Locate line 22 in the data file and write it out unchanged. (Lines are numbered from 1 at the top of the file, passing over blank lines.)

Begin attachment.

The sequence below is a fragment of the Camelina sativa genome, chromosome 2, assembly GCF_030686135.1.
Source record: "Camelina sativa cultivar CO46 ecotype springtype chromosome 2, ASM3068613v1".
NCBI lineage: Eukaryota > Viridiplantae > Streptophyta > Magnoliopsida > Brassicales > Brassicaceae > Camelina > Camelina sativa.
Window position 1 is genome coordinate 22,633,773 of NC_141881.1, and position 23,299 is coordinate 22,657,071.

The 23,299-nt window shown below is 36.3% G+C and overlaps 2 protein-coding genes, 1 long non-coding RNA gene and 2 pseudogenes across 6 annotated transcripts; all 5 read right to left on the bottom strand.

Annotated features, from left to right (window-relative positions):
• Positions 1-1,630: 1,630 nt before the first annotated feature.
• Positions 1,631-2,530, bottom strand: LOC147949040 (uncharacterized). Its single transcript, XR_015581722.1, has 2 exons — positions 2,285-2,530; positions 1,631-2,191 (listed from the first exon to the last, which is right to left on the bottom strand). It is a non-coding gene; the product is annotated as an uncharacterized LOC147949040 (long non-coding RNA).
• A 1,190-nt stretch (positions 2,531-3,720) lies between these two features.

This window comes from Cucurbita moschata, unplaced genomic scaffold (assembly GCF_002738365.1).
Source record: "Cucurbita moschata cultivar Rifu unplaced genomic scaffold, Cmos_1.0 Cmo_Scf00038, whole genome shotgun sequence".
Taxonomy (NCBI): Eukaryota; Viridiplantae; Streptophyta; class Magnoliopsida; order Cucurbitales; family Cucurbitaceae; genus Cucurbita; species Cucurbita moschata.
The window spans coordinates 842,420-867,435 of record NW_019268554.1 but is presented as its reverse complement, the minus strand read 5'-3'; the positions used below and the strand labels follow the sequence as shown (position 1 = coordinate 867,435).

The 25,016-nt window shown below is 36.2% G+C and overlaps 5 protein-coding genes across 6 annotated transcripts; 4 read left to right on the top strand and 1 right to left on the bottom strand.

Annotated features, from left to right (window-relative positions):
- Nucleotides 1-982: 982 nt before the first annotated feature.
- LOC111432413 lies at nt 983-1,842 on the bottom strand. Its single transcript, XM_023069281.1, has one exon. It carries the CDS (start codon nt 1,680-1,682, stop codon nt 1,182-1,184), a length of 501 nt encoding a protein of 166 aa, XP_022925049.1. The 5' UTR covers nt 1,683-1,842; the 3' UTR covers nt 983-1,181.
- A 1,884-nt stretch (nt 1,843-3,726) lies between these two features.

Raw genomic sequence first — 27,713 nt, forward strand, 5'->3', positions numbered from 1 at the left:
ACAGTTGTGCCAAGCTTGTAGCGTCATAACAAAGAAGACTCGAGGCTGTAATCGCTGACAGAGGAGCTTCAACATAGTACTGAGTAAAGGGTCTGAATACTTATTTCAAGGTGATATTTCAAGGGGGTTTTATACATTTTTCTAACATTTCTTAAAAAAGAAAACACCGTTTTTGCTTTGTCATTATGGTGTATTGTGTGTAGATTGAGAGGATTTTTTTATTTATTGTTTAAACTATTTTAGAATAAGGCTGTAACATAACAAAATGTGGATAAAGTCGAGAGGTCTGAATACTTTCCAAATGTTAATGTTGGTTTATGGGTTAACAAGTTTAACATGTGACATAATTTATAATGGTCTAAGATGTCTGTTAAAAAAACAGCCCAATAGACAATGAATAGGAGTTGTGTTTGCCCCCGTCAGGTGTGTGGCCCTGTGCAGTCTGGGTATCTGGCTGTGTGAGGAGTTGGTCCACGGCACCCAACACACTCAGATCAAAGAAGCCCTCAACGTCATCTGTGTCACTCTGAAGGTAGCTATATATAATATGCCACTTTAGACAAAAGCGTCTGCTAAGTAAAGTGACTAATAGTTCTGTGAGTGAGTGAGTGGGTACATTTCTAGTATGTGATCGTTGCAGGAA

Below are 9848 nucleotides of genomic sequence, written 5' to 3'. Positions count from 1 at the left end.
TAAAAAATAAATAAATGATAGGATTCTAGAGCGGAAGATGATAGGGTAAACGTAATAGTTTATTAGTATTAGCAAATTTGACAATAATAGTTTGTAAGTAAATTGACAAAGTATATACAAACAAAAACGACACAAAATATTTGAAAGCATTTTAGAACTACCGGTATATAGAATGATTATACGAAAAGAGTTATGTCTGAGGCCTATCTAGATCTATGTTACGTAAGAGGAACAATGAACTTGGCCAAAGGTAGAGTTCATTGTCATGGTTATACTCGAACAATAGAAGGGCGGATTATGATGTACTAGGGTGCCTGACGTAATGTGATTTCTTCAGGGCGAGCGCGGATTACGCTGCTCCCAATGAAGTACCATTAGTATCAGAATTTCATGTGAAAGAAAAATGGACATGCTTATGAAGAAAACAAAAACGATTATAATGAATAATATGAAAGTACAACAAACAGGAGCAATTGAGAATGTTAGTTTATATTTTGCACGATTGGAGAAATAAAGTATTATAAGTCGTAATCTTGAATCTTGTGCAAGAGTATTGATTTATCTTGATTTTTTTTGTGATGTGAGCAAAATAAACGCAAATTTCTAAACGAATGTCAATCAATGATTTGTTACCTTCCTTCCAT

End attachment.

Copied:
TAAAAAATAAATAAATGATAGGATTCTAGAGCGGAAGATGATAGGGTAAACGTAATAGTTTATTAGTATTAGCAAATTTGACAATAATAGTTTGTAAGTAAATTGACAAAGTATATACAAACAAAAACGACACAAAATATTTGAAAGCATTTTAGAACTACCGGTATATAGAATGATTATACGAAAAGAGTTATGTCTGAGGCCTATCTAGATCTATGTTACGTAAGAGGAACAATGAACTTGGCCAAAGGTAGAGTTCATTGTCATGGTTATACTCGAACAATAGAAGGGCGGATTATGATGTACTAGGGTGCCTGACGTAATGTGATTTCTTCAGGGCGAGCGCGGATTACGCTGCTCCCAATGAAGTACCATTAGTATCAGAATTTCATGTGAAAGAAAAATGGACATGCTTATGAAGAAAACAAAAACGATTATAATGAATAATATGAAAGTACAACAAACAGGAGCAATTGAGAATGTTAGTTTATATTTTGCACGATTGGAGAAATAAAGTATTATAAGTCGTAATCTTGAATCTTGTGCAAGAGTATTGATTTATCTTGATTTTTTTTGTGATGTGAGCAAAATAAACGCAAATTTCTAAACGAATGTCAATCAATGATTTGTTACCTTCCTTCCAT